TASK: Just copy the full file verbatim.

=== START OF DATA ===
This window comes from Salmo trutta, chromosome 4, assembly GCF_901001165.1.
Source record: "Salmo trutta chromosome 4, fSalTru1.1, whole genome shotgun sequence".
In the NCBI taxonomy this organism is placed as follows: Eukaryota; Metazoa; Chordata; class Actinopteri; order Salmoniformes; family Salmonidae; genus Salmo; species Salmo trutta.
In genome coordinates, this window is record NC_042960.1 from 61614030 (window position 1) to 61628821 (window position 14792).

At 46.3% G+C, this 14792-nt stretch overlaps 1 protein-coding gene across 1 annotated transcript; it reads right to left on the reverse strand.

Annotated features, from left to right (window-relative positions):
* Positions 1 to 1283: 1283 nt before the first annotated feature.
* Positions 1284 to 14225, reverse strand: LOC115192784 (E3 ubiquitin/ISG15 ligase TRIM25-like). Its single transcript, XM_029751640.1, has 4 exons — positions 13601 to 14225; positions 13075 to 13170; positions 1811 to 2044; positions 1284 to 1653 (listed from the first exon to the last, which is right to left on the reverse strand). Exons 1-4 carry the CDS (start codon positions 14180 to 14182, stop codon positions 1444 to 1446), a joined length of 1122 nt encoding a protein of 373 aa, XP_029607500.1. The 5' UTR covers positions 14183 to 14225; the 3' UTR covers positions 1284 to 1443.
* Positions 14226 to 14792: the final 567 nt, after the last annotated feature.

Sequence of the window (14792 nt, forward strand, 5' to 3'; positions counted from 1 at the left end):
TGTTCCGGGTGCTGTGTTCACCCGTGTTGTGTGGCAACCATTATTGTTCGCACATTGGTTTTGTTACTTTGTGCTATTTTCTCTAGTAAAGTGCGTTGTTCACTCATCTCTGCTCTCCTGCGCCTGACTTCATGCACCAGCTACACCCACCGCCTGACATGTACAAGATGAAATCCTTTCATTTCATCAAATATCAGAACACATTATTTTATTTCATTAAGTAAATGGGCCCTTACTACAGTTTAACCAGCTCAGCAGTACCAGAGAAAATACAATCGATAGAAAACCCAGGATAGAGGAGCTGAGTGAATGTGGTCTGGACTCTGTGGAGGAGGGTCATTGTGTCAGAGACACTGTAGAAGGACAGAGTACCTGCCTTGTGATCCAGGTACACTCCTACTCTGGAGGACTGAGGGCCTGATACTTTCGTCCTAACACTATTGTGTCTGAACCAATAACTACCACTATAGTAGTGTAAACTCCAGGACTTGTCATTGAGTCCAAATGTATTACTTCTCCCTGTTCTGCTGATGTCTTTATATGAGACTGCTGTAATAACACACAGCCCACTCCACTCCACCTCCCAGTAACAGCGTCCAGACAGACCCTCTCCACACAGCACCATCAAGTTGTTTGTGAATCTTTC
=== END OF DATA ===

This window comes from Salmo trutta, chromosome 4, assembly GCF_901001165.1.
Source record: "Salmo trutta chromosome 4, fSalTru1.1, whole genome shotgun sequence".
In the NCBI taxonomy this organism is placed as follows: Eukaryota; Metazoa; Chordata; class Actinopteri; order Salmoniformes; family Salmonidae; genus Salmo; species Salmo trutta.
In genome coordinates, this window is record NC_042960.1 from 61614030 (window position 1) to 61628821 (window position 14792).

At 46.3% G+C, this 14792-nt stretch overlaps 1 protein-coding gene across 1 annotated transcript; it reads right to left on the reverse strand.

Annotated features, from left to right (window-relative positions):
* Positions 1 to 1283: 1283 nt before the first annotated feature.
* Positions 1284 to 14225, reverse strand: LOC115192784 (E3 ubiquitin/ISG15 ligase TRIM25-like). Its single transcript, XM_029751640.1, has 4 exons — positions 13601 to 14225; positions 13075 to 13170; positions 1811 to 2044; positions 1284 to 1653 (listed from the first exon to the last, which is right to left on the reverse strand). Exons 1-4 carry the CDS (start codon positions 14180 to 14182, stop codon positions 1444 to 1446), a joined length of 1122 nt encoding a protein of 373 aa, XP_029607500.1. The 5' UTR covers positions 14183 to 14225; the 3' UTR covers positions 1284 to 1443.
* Positions 14226 to 14792: the final 567 nt, after the last annotated feature.

Sequence of the window (14792 nt, forward strand, 5' to 3'; positions counted from 1 at the left end):
TGTTCCGGGTGCTGTGTTCACCCGTGTTGTGTGGCAACCATTATTGTTCGCACATTGGTTTTGTTACTTTGTGCTATTTTCTCTAGTAAAGTGCGTTGTTCACTCATCTCTGCTCTCCTGCGCCTGACTTCATGCACCAGCTACACCCACCGCCTGACATGTACAAGATGAAATCCTTTCATTTCATCAAATATCAGAACACATTATTTTATTTCATTAAGTAAATGGGCCCTTACTACAGTTTAACCAGCTCAGCAGTACCAGAGAAAATACAATCGATAGAAAACCCAGGATAGAGGAGCTGAGTGAATGTGGTCTGGACTCTGTGGAGGAGGGTCATTGTGTCAGAGACACTGTAGAAGGACAGAGTACCTGCCTTGTGATCCAGGTACACTCCTACTCTGGAGGACTGAGGGCCTGATACTTTCGTCCTAACACTATTGTGTCTGAACCAATAACTACCACTATAGTAGTGTAAACTCCAGGACTTGTCATTGAGTCCAAATGTATTACTTCTCCCTGTTCTGCTGATGTCTTTATATGAGACTGCTGTAATAACACACAGCCCACTCCACTCCACCTCCCAGTAACAGCGTCCAGACAGACCCTCTCCACACAGCACCATCAAGTTGTTTGTGAATCTTTC